Many studies show that making meditation a habit helps to reduce anxiety. The part of our brain activated with feelings of anxiousness is known as the posterior cingulate cortex. When anxiety is calmed the anterior cingulate cortex is activated. MRI’s show us that meditation actually activates this area of the brain.
- Improves Digestion
The digestive system is one of the processes most affected when the body is under stress. Essentially, when under stress, the digestive process shuts down, sending blood and attention out to the extremities to enable the body to run away from danger. This pausing of the digestive process can wreak havoc on the gut, causing everything from inflammation, to acid reflux, bloating, and more. By calming the mind and body, meditation takes the individual out of stress response, and signals to the brain that the body is safe, thus improving biological processes such as digestion. Meditation also stimulates the Vagus nerve, which modulates proper digestion from the stomach to the intestines.
- Improves Immune Strength
A study published in the Asian Journal of Psychiatry showed that making meditation a habit improves genetic pathways that control our immune system. Say goodbye to the common cold!
- Fights Burnout
Ever heard of or experienced burnout? Burnout occurs when people exist in the sympathetic nervous system response too often, also known as fight-or-flight mode. a result of an imbalance between the sympathetic and parasympathetic nervous systems. When people experience sympathetic nervous system dominance, and never balance that with the innate “rest, digest and heal” mode, known as parasympathetic dominance, burnout occurs. With burnout often comes sleep disorders, digestive problems, hormone imbalances and many other issues that then come along with relying on quick and low-grade sources of energy, like caffeine and sugar.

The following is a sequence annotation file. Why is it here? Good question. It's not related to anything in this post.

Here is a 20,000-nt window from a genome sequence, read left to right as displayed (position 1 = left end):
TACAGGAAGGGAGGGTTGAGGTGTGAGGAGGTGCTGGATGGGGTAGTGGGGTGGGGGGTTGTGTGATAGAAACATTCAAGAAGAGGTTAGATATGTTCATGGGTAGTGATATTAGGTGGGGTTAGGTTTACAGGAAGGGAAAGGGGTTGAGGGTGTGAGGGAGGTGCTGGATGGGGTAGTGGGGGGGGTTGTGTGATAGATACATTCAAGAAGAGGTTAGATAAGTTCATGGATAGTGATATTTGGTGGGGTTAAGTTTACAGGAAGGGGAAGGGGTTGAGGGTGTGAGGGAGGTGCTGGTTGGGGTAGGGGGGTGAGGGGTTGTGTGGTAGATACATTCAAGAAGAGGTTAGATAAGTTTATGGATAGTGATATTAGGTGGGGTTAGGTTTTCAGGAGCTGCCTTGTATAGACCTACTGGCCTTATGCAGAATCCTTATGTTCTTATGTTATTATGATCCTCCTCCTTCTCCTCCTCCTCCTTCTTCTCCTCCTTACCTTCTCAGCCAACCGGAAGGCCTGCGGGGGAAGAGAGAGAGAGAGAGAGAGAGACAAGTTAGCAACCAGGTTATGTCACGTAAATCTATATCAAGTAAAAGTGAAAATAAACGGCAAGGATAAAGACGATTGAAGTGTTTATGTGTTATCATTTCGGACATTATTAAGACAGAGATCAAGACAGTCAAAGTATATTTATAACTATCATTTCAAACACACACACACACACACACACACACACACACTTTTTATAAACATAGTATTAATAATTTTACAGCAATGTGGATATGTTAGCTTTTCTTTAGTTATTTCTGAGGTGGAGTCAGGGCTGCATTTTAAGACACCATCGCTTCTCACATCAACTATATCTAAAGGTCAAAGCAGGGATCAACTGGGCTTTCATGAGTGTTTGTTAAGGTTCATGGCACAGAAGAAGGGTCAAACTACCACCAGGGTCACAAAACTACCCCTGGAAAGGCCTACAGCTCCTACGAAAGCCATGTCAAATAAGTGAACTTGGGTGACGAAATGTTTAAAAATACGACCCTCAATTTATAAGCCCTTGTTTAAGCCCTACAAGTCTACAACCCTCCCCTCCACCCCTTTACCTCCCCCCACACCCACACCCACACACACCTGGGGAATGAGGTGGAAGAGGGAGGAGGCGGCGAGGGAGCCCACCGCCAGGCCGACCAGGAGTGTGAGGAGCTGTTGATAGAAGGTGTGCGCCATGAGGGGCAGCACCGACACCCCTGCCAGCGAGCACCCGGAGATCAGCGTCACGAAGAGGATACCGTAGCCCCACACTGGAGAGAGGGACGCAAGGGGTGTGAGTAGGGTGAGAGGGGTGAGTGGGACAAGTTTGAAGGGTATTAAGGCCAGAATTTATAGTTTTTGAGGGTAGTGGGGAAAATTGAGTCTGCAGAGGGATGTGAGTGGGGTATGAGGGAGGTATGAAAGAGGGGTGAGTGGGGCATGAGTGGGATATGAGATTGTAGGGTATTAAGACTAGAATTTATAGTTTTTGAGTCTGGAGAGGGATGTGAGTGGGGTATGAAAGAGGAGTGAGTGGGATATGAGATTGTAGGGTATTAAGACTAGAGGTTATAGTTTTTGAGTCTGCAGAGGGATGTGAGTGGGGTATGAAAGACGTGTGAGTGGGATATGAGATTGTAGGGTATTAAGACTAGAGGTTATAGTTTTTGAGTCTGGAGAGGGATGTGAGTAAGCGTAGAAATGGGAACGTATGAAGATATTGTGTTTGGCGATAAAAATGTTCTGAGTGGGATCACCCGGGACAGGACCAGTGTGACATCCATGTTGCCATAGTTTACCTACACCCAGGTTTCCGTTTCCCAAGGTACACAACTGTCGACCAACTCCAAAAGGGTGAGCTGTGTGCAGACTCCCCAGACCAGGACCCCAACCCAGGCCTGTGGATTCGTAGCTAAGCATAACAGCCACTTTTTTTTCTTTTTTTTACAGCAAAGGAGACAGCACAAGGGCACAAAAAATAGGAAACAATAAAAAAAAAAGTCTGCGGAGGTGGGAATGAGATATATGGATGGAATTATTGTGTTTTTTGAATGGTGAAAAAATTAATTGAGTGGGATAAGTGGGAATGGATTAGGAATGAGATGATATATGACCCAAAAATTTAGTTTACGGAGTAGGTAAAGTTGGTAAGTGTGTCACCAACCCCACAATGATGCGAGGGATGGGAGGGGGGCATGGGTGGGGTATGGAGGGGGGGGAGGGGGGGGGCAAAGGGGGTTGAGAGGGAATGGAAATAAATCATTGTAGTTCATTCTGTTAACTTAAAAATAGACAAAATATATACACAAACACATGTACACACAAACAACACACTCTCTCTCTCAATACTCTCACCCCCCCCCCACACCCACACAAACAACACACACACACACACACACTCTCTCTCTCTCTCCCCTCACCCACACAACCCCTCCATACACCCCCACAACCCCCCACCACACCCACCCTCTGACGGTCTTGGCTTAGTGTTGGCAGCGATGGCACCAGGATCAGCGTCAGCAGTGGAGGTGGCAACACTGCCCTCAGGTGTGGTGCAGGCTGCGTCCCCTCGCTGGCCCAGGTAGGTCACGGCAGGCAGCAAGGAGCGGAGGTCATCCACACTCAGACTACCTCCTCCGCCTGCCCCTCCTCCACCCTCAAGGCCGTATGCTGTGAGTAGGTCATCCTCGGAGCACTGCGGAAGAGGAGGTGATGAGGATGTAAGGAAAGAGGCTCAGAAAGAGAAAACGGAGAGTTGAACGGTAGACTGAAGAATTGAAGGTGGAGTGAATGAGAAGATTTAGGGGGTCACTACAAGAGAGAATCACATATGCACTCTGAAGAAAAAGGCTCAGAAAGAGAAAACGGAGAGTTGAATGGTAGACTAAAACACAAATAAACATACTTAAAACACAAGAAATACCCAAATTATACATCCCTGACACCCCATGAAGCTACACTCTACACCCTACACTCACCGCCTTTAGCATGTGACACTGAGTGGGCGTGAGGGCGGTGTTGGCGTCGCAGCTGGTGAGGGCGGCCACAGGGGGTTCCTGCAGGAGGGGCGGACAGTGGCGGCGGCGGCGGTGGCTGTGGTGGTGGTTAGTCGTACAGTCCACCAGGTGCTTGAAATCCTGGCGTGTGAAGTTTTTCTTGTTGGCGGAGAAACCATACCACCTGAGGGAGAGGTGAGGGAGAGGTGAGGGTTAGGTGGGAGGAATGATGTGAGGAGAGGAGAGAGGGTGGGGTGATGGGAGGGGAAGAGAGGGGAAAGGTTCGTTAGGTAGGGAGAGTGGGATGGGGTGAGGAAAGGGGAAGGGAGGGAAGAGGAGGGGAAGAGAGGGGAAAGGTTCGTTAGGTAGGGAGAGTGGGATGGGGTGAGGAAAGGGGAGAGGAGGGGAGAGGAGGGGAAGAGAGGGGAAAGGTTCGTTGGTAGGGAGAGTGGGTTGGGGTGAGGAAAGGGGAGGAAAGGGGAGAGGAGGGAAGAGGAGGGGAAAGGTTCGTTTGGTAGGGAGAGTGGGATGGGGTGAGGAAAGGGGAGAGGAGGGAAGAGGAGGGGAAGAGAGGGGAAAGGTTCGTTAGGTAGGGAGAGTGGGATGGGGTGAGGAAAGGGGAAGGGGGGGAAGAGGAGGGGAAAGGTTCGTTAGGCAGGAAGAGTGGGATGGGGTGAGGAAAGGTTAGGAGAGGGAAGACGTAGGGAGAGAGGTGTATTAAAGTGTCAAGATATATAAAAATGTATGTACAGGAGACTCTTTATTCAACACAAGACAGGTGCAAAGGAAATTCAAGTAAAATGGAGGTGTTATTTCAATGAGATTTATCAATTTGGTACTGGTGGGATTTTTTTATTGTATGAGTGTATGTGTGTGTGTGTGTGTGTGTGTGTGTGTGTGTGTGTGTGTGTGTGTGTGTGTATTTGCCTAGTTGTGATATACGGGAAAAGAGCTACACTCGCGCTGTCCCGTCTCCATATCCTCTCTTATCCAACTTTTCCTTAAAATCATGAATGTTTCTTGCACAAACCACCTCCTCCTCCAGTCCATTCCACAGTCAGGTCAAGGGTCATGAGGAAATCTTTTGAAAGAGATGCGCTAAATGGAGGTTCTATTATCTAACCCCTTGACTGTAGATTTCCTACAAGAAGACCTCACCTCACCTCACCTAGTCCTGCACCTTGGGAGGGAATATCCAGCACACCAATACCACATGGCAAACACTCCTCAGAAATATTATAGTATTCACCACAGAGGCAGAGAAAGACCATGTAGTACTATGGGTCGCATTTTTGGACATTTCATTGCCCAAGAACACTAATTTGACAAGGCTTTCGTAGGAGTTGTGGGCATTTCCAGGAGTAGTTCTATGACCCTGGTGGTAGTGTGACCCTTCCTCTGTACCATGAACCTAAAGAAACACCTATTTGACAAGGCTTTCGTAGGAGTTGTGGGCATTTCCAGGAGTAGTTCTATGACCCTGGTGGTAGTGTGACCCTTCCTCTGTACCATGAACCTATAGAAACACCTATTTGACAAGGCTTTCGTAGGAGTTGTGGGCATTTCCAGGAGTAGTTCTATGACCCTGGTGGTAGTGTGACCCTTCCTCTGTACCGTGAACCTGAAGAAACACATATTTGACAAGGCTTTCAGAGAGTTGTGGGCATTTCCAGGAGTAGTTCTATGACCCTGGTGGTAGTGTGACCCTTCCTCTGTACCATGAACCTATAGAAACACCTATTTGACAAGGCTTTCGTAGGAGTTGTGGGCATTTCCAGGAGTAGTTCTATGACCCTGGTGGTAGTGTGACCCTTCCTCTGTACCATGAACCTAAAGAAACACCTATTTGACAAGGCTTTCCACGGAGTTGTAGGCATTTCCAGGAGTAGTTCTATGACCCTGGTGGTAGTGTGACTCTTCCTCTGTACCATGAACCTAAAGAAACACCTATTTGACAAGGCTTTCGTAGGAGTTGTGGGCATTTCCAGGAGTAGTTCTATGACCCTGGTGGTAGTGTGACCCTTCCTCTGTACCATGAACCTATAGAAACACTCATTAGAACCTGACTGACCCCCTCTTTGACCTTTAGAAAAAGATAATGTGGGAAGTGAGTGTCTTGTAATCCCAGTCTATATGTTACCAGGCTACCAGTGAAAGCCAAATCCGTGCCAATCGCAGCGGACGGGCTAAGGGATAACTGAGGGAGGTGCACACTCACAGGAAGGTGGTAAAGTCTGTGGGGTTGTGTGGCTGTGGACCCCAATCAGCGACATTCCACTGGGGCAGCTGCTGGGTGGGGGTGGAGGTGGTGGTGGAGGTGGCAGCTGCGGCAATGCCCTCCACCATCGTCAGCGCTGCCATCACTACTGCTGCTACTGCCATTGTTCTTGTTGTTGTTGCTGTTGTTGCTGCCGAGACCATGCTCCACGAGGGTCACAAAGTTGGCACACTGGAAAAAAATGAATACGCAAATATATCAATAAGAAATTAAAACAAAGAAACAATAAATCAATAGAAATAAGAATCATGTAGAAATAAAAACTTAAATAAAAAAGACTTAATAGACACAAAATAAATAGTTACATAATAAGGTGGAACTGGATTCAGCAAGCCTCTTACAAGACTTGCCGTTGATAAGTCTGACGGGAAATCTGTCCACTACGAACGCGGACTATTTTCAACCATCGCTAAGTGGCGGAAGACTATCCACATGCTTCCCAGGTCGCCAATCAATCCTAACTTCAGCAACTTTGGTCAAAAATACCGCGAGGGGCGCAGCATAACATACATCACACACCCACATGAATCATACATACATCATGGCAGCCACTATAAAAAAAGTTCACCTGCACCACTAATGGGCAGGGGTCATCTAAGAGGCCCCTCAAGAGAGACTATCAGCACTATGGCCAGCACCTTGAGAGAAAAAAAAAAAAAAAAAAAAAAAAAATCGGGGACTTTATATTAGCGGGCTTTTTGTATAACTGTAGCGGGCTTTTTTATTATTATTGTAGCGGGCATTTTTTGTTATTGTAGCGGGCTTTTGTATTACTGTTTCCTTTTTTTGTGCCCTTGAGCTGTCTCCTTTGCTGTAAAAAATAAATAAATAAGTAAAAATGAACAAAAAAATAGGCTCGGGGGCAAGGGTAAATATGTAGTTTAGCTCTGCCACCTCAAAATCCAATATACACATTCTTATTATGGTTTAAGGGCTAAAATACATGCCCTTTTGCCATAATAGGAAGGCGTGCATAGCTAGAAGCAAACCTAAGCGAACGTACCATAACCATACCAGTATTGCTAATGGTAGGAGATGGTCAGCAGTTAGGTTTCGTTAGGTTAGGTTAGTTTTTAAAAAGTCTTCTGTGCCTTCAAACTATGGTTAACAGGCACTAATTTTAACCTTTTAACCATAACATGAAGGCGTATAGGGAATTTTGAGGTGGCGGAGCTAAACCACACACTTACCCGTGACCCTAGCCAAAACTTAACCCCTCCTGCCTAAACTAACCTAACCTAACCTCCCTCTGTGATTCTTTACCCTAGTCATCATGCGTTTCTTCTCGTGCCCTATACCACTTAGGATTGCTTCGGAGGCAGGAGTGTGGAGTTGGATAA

Meditation helps the body shift back into the parasympathetic nervous system response. When done consistently, this can help prevent burnout from occurring.
- A Daily Check In
Most people spend their days running around, trying to juggle multiple things at one time, completely disconnected to their physical bodies. This disconnect pushes people further away from their true essence, purpose and alignment. Meditation offers an opportunity to check in, assess, and make adjustments to generate optimal health. The first step in making a change is gaining awareness that a change needs to be made. A consistent meditation practice grants the gift of the sacred pause to bring awareness and make a change. This is yet another reason why you should make meditation a habit.
Ready to make meditation a habit? Check out YogaToday’s 21-day Mindfulness Meditation Journey here.